Sprott explains the new copper supercycle

The following is an abridged version of the copper supercycle as explained by Sprott in its current monthly report. A new copper supercycle […]
Visualizing copper demand growth. The cumulative demand for copper to 2050 is greater than the total produced copper over the course of human history. Credit: ENERGYminute.

The following is an abridged version of the copper supercycle as explained by Sprott in its current monthly report.

A new copper supercycle is emerging, built on several rising geopolitical and market trends, including electrification, national security concerns, environmental policy, supply constraints and deglobalization. In combination, these are a powerful catalyst for copper demand.

The prior commodities supercycle that started two decades ago was driven by China rejoining the global economy, leading to mass industrialization and the urbanization of hundreds of millions of people. The current copper supercycle is far more global in reach, has many more demand sectors, and is entwined with the national security of many countries.

The U.S. is increasing tariffs and bans on materials imports to strengthen domestic industries and address security concerns. These measures include higher tariffs on Chinese energy transition-related goods to counter China's dominance in this vital industry. Despite this, China will continue to focus on energy transition, resulting in parallel or duplicate supply chains that draw on the same limited global materials supply. Meanwhile, producers are looking for ways to boost copper output in a market where the ability to grow production is exceptionally challenging.

These factors all point to an exceptionally bullish outlook for copper. Below, we examine the key drivers behind the new copper supercycle.

Structural Shortages

Copper demand is surging due to the global push towards electrification, which covers a wide array of technologies and initiatives. EVs are a major factor. Renewable energy sources like solar and wind power need large quantities of copper. The electrification of public transport systems also fuels the demand for copper.

Demand for copper is likely to outstrip supply. Credit: BloombergNEF Transition Metals Outlook 2023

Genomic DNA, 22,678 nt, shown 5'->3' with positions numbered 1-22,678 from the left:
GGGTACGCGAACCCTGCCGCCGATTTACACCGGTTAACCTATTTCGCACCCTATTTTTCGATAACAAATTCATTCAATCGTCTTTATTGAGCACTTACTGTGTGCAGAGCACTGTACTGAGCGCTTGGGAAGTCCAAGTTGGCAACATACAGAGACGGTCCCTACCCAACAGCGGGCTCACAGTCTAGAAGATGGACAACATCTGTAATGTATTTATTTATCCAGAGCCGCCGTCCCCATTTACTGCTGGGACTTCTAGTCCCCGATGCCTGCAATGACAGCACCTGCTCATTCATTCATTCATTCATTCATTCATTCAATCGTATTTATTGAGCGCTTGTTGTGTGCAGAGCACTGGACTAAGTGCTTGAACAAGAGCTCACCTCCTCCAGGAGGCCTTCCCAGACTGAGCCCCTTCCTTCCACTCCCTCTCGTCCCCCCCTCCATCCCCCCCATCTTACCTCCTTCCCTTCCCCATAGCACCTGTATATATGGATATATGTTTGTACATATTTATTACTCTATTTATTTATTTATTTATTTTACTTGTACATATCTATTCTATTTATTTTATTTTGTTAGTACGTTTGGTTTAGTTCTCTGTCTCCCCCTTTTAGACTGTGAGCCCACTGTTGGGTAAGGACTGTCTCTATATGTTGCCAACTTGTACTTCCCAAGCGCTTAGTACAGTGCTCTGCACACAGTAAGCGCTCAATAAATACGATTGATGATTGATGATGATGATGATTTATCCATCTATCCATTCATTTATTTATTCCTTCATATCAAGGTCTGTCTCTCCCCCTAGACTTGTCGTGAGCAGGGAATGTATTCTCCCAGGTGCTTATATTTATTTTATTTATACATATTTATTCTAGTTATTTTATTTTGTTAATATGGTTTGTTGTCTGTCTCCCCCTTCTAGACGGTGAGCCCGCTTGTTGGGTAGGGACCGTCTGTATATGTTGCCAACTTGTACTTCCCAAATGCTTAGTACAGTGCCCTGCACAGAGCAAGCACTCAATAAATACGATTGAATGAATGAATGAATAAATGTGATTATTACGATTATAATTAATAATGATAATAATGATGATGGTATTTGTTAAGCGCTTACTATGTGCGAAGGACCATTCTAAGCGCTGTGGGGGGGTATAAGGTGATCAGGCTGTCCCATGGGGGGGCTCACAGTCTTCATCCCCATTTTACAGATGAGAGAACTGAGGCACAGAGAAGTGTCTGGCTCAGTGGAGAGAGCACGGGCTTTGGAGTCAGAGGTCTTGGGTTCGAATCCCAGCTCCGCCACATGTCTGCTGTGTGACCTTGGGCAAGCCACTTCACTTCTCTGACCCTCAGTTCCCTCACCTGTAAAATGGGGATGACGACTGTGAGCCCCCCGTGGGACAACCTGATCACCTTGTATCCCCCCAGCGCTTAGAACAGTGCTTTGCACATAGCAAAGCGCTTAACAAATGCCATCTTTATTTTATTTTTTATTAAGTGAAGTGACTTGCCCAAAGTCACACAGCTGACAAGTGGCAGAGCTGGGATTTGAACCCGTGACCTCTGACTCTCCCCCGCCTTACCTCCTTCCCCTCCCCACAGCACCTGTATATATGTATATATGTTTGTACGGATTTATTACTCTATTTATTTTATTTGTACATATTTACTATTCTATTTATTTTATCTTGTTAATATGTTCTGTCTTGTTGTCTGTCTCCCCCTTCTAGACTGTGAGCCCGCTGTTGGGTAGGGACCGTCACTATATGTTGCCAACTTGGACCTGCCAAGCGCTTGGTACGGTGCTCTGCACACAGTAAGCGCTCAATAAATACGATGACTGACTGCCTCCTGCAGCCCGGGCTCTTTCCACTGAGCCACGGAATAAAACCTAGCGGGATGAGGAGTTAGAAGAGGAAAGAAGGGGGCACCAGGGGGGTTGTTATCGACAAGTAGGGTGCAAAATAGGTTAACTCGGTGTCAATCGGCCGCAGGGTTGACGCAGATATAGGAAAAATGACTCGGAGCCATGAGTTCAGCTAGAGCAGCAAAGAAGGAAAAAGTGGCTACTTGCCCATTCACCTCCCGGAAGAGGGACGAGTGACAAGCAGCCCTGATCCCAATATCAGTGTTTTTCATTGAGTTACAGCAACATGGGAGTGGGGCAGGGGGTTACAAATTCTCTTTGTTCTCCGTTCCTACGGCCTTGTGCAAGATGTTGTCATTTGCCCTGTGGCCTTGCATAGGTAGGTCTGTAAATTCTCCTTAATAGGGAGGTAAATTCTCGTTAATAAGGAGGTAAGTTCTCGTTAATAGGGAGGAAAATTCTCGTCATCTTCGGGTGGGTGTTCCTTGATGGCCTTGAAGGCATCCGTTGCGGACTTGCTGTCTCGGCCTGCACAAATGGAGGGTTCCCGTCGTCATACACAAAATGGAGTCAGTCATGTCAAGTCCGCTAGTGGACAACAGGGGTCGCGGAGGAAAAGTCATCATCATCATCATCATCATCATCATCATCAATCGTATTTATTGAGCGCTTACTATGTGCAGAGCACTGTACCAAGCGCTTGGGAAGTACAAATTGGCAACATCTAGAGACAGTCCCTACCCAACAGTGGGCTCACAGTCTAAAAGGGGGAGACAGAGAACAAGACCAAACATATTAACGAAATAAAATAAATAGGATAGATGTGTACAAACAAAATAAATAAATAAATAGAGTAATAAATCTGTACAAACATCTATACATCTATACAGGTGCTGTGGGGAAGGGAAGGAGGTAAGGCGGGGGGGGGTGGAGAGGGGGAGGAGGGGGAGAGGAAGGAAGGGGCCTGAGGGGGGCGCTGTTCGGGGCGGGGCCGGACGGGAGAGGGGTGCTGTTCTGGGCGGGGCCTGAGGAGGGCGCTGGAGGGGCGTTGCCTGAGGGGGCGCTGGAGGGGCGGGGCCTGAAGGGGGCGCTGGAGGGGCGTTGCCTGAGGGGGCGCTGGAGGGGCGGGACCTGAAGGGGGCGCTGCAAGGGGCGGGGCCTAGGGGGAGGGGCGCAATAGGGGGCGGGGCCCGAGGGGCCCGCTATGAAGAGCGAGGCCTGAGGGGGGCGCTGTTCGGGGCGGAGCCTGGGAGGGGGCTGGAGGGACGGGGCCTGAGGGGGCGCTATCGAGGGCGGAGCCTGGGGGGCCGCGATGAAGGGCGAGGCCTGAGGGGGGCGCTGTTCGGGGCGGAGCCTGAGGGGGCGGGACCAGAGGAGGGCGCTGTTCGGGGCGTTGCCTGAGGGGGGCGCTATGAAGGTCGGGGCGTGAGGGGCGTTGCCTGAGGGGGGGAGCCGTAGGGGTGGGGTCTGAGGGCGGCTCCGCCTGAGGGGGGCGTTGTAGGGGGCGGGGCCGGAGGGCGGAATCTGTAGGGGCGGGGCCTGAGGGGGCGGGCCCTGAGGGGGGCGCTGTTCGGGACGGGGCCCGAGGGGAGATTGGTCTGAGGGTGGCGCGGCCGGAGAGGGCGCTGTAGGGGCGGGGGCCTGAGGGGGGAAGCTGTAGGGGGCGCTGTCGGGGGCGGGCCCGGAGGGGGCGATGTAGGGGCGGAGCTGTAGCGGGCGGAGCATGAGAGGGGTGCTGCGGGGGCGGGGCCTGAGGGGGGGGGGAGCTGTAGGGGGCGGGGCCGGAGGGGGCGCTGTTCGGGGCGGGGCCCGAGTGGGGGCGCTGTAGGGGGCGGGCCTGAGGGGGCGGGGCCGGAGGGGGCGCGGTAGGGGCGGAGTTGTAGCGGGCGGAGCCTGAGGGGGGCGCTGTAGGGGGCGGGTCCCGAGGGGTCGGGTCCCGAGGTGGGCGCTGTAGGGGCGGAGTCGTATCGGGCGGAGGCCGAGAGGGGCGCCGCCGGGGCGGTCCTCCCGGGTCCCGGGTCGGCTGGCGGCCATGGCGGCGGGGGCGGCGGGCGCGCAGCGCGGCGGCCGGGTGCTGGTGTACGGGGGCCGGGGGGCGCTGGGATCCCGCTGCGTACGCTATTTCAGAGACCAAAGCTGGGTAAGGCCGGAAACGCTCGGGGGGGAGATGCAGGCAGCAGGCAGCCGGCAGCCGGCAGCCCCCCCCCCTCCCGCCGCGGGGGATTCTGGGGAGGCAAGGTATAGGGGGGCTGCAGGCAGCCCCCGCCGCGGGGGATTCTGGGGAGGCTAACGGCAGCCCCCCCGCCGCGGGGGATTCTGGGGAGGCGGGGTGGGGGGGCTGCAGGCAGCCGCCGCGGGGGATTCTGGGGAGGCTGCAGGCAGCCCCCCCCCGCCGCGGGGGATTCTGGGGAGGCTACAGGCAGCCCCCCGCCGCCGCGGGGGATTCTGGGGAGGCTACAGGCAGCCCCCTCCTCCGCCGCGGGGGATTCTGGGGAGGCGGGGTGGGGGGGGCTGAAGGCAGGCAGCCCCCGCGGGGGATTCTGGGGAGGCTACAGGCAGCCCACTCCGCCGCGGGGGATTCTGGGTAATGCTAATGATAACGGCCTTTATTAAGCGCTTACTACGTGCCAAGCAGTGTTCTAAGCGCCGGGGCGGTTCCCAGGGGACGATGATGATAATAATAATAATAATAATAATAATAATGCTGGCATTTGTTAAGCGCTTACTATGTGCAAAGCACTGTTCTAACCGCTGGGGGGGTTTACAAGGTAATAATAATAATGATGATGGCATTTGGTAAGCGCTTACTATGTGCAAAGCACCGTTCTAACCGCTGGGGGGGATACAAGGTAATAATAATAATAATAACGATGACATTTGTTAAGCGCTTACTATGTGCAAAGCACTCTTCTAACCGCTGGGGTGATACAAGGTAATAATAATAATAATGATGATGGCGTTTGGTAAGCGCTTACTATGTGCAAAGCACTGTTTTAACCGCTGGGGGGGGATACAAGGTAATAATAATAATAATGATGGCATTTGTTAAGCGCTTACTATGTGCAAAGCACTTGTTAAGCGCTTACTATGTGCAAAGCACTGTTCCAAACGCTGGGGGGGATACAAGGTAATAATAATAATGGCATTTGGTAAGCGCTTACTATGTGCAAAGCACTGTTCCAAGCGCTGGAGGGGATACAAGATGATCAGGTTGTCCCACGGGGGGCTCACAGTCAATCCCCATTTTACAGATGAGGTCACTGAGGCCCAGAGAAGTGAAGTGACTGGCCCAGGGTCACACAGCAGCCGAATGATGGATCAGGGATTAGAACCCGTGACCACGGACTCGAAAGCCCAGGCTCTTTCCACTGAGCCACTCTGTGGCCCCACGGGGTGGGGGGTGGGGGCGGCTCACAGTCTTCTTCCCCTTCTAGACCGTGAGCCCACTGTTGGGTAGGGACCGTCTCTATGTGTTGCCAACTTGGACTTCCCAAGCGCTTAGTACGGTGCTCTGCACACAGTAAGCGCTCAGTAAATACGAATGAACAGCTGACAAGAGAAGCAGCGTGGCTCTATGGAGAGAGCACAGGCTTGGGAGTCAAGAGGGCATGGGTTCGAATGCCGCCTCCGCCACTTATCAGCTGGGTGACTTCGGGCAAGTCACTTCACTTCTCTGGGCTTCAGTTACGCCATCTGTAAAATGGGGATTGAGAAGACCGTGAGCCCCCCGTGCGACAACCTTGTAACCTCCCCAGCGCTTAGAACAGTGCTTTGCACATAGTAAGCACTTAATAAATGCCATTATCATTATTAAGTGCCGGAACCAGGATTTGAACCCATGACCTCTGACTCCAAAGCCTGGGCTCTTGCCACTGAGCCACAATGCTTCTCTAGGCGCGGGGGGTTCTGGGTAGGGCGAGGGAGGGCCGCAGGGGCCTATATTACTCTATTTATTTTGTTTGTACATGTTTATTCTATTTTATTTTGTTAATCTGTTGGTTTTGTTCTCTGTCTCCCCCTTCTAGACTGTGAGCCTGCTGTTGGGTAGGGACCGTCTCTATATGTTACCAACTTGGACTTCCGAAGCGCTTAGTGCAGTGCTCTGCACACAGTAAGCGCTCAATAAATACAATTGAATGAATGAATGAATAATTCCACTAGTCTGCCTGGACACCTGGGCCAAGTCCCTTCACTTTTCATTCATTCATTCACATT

Meanwhile, supply is not keeping up with demand. Developing a new copper mine is lengthy and expensive, often taking over a decade from exploration to production. These projects increasingly face stringent environmental regulations and community resistance, complicating development in major copper mining regions.

The mining sector has also seen long periods of underinvestment due to the cyclical nature of commodity markets. The long run of low copper prices has meant reduced exploration budgets and fewer discoveries.

Overdependence on M&A

The copper mining industry is focusing on redistributing existing assets through M&A rather than developing new assets. Greenfield projects are expensive and risky, requiring significant capital for exploration, development and regulatory compliance amid fluctuating metal prices. M&A is considered a more cost-effective, quicker, and lower-risk strategy to expand production. It can provide immediate access to proven reserves and existing operational infrastructures, bypassing the delays and uncertainties of new projects. This is especially pertinent in the copper markets, where rapid demand growth makes speed to market essential.

However, in the longer term, relying on M&A over new discoveries may slow the industry's supply response to price signals and lead to prolonged market tightness, supporting a bullish outlook for the copper market.

Resource Nationalism

Global macro and policy factors are also key drivers for copper demand. Policies like the U.S. Inflation Reduction Act and the EU’s REPowerEU plan support investment in green technologies and infrastructure. Rapid industrialization in emerging markets escalates copper demand for infrastructure and manufacturing. Trade policy changes (i.e., bans and tariffs), political instability and rising resource nationalism in copper-producing regions can disrupt supply chains and cost structures, leading to price spikes.

Copper pricing is also influenced by currency fluctuations—the dollar's value significantly impacts global copper prices. Central banks' monetary policies further affect commodity prices – for example, expansionary policies typically boost copper.

Higher Price Expectations

The recent rebound in copper prices to near new all-time highs suggests the market increasingly recognizes the reality of long-term supply constraints. Speculative trading also influences the copper market, adding short-term price volatility as traders react to economic indicators and policy announcements.

Given copper's pivotal role in modern technologies and green energy solutions, robust demand and supply fundamentals indicate the potential for a higher price trajectory for copper.

Click here to go to Sprott’s current monthly report, which contains the firm’s bullish outlook for copper.


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